A tax bracket is a range of income subject to a certain income tax rate. The United States uses a progressive tax system, which means that as your income increases, so does your tax rate.
So, here’s how it goes. Picture your income like a towering skyscraper, right? Now, in this skyscraper, each floor is a different tax bracket. The higher you go, the more you’ve earned, and the higher the tax rate gets.
The first floor? That’s your lowest earnings, which gets taxed at the lowest rate. Let’s say you earn enough to make it to the second floor. You’re moving up in the world, right? Now that second chunk of your income will be taxed slightly higher. And if you’re balling, you keep climbing, each piece of your income getting taxed at a higher rate.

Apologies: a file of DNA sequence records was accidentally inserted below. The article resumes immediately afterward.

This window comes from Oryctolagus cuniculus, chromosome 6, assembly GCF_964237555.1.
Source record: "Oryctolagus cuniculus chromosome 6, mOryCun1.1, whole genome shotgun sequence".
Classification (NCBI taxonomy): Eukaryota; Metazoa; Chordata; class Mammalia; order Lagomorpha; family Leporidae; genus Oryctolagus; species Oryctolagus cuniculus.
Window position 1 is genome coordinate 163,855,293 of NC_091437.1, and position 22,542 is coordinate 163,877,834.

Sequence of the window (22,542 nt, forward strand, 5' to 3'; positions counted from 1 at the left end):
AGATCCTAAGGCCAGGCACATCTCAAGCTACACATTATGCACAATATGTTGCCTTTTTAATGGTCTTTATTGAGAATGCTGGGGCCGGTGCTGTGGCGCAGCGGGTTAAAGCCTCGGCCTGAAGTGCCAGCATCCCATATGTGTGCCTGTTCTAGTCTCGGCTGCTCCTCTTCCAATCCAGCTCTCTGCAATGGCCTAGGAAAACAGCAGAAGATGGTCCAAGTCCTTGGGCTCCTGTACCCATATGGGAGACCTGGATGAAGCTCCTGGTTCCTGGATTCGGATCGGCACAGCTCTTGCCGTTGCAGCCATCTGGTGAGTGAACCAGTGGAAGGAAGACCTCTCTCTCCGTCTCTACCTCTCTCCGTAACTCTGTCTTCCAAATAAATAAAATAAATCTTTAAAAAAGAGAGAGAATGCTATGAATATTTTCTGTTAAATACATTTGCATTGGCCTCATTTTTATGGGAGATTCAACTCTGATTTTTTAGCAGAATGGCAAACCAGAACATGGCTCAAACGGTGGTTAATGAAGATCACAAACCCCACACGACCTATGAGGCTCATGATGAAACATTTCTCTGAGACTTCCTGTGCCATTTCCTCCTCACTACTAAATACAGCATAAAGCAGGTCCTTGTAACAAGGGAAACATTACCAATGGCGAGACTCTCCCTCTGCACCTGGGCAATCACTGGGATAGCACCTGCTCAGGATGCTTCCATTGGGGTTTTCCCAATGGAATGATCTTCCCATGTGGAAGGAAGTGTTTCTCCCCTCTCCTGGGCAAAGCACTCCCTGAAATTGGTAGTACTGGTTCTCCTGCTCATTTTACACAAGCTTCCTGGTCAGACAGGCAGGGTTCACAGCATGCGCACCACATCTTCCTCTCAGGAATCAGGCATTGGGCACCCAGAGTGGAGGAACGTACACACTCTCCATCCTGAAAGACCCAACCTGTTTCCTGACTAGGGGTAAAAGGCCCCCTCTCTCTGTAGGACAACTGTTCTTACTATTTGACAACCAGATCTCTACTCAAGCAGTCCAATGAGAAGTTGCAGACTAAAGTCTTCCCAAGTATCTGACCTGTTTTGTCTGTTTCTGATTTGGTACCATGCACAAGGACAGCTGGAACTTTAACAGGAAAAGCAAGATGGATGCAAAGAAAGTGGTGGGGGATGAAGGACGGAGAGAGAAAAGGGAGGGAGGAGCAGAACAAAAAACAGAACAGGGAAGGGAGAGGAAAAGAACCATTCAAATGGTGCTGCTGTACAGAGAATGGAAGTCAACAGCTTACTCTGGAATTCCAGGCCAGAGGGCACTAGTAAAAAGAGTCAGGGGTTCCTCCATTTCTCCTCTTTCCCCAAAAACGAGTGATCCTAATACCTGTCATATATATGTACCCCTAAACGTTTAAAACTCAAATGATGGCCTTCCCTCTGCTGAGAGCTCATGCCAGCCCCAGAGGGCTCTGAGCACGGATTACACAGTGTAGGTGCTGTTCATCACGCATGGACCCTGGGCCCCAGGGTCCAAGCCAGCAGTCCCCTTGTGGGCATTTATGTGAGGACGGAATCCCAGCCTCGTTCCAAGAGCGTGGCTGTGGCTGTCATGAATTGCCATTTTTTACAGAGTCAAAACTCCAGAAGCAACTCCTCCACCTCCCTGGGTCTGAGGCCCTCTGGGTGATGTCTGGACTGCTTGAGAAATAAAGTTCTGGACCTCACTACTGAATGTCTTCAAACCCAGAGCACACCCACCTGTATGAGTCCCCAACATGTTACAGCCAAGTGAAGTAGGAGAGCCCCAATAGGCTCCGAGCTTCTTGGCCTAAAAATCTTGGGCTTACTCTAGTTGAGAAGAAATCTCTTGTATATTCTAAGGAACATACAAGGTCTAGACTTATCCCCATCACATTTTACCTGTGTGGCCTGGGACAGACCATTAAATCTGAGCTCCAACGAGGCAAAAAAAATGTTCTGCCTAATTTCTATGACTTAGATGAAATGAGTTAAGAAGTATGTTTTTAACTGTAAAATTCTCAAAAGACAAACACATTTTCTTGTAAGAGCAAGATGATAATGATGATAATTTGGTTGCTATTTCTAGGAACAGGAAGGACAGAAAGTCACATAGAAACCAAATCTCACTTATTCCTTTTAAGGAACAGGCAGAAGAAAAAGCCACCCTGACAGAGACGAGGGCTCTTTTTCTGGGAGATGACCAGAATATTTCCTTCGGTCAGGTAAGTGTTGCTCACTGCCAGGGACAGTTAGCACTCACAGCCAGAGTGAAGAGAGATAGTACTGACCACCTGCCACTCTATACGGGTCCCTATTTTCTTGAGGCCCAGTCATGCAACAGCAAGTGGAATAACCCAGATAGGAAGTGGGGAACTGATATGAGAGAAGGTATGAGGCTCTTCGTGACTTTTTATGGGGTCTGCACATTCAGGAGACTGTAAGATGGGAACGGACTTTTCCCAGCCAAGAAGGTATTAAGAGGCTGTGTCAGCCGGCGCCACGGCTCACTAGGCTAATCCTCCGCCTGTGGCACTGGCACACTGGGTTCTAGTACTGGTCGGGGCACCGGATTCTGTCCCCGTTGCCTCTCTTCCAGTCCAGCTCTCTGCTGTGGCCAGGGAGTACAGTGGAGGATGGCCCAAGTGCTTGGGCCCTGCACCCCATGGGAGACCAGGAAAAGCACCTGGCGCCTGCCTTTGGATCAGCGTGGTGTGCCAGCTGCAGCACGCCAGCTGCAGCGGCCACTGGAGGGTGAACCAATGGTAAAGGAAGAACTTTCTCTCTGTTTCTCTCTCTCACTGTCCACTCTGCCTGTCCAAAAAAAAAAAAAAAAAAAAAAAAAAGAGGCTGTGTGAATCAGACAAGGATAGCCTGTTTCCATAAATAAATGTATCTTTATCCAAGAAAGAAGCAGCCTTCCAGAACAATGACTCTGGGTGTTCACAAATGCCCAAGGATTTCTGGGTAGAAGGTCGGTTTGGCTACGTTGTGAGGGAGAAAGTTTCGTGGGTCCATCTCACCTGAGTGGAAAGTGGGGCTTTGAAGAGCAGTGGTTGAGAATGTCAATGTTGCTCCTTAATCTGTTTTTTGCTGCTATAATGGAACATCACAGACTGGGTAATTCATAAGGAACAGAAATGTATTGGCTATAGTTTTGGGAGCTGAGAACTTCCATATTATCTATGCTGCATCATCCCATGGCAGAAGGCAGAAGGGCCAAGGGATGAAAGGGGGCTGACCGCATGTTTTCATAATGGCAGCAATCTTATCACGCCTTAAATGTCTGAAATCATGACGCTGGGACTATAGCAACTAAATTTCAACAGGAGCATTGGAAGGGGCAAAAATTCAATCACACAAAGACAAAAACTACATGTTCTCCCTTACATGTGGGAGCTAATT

But here’s the key – and this is where many folks get it twisted – moving into a higher tax bracket doesn’t mean all your income gets taxed at that higher rate. Nah, it’s just the cash that falls into that bracket. Each portion of your income is taxed according to the floor it lands on.
Imagine you made it to the penthouse – the top tax bracket. You’re doing alright for yourself! But remember, you had to climb to get there. The money you made on the lower floors – those lower tax brackets – they’re still taxed at the lower rates. Only the cash you made on the penthouse floor is getting hit with the top rate.
It’s like climbing a staircase and paying a toll on each step. The higher the step, the higher the toll. But you’re not returning and paying a higher toll on your climbed steps.
So that’s tax brackets for you. A little bit like an income skyscraper where the tax man’s toll gets steeper the higher you climb. But remember, you’re only paying that steeper toll on the floors you’ve reached. The rest of your cash is chillin’ on the lower floors, being taxed at those lower rates.